Internal Flight Alternative Read the rest of this entry…

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Can the ECtHR provide an effective remedy following the coup d’état and declaration of emergency in Turkey?

Published on March 19, 2018        Author: 
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The question posed in the title of this post has been discussed in various blogs suggesting that recent decisions of the ECtHR rejecting cases for non-exhaustion of domestic remedies have been politically motivated.  I recently discussed this issue at a meeting organised by the Law Society in conjunction with the German Bar Association (DAV) in Berlin on 5th March 2018. 

Let me say from the outset that I will argue that this question, for someone who has worked for many years with the Court (ECtHR) and who has dealt with many Turkish cases, is not the right question to ask.

From my perspective, the right question to ask is not whether the Court is capable of offering an effective remedy to Turkish citizens – of course it is – BUT rather when, and under what circumstances, will the Court offer such an effective remedy? 

As you can readily appreciate, this is a more positive formulation which better accords to reality.  After all, we would not doubt the capacity of the UK Supreme Court or the German Constitutional Court to offer effective remedies for violations of fundamental rights. So, why should we doubt the capacity of the European Court to do so given its proven track record of upholding Convention (ECHR) principles, often in the face of vitriolic criticism from states and others?

Subject to that reservation, I make the following remarks about the matter. Read the rest of this entry…

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The European Court of Human Rights’ View of the Draft Copenhagen Declaration

Published on February 23, 2018        Author:  and
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The draft Copenhagen Declaration has already triggered some debate at this blog. So far the tone has been highly critical. Donald and Leach denounce the Declaration as essentially a tool for institutionalizing undue political pressure on the European Court of Human Rights (ECtHR) that risks jeopardizing the Court – even European human rights at large. Geir and Føllesdal follow suit and declare that the Declaration‘s mantra of dialogue and shared responsibility is a thinly concealed attempt at weakening the court and empowering states.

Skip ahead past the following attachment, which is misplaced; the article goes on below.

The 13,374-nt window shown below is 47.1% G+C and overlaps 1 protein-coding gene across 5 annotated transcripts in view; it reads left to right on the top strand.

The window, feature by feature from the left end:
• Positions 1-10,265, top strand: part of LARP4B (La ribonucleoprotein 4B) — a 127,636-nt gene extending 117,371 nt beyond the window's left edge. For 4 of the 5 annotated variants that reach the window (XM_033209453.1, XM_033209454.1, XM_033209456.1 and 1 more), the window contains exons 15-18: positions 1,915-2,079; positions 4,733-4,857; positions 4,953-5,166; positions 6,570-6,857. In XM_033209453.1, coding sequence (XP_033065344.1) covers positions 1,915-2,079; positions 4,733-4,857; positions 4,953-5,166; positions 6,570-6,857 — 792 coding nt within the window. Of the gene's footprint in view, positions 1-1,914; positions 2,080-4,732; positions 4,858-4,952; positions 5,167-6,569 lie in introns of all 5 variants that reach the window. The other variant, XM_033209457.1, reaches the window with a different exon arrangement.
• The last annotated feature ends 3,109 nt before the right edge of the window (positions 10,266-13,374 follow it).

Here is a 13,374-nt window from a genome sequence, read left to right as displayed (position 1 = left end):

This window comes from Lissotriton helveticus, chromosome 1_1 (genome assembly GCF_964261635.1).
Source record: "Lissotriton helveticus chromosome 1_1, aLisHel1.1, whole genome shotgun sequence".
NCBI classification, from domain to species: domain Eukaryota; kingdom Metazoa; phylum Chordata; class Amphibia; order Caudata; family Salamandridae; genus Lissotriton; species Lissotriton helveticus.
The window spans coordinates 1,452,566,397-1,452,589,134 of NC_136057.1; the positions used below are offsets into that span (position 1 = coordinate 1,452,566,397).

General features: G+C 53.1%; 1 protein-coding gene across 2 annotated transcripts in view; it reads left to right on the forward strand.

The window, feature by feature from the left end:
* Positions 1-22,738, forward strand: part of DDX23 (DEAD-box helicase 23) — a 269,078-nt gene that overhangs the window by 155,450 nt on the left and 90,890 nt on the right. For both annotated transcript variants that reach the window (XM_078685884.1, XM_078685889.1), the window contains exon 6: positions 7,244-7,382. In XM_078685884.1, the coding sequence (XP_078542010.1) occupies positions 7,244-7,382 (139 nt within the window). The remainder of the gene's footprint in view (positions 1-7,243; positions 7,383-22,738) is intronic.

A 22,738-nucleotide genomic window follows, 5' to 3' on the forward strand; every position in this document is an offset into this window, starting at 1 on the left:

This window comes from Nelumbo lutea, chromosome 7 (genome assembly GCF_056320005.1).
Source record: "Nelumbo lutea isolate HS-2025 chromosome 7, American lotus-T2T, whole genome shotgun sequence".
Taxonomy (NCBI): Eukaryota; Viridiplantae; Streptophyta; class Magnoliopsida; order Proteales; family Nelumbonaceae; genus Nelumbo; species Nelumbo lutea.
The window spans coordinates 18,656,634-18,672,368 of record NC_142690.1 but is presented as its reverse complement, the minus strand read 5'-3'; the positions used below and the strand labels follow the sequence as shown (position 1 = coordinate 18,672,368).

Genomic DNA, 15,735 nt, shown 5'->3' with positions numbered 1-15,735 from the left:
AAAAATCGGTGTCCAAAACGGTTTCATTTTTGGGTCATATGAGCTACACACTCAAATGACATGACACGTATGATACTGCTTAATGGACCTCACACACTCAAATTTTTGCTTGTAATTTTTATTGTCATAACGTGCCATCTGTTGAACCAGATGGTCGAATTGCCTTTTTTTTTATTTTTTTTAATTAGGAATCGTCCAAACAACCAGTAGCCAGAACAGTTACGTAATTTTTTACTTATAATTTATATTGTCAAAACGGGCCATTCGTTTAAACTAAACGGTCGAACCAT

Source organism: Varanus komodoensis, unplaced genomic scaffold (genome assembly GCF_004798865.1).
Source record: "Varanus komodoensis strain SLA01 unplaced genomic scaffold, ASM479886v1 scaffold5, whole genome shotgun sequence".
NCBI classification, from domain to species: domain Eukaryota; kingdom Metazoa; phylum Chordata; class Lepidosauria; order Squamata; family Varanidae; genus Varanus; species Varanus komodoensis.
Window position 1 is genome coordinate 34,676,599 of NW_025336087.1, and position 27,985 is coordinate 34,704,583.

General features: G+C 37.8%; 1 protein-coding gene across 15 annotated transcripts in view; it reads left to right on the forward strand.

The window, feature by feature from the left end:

The Court itself has now published its own Opinion on the draft Declaration and it has a strikingly different tenor than that of the cited academics. That difference, we will argue, is not simply the effect of different institutional roles, but also of a different appreciation of the problems facing the ECtHR in terms of case-load and the need for an enhanced and more structured dialogue between the major stakeholders in the system in order to safeguard the Court’s institutional authority.

In fact, the Court and its President, Guido Raimondi, have very openly recognized that the Court faces two fundamental challenges. In a speech in Nijmegen on 18 November, 2016, he noted that, first, ”the very high number of cases” was ”a cause of great concern to the Court”, but that it faced another fundamental challenge:

“The second challenge is of a different nature. It is essentially a political one. The challenge is to the very idea of the Convention system. It questions the authority, and even the legitimacy of the European Court of Human Rights.”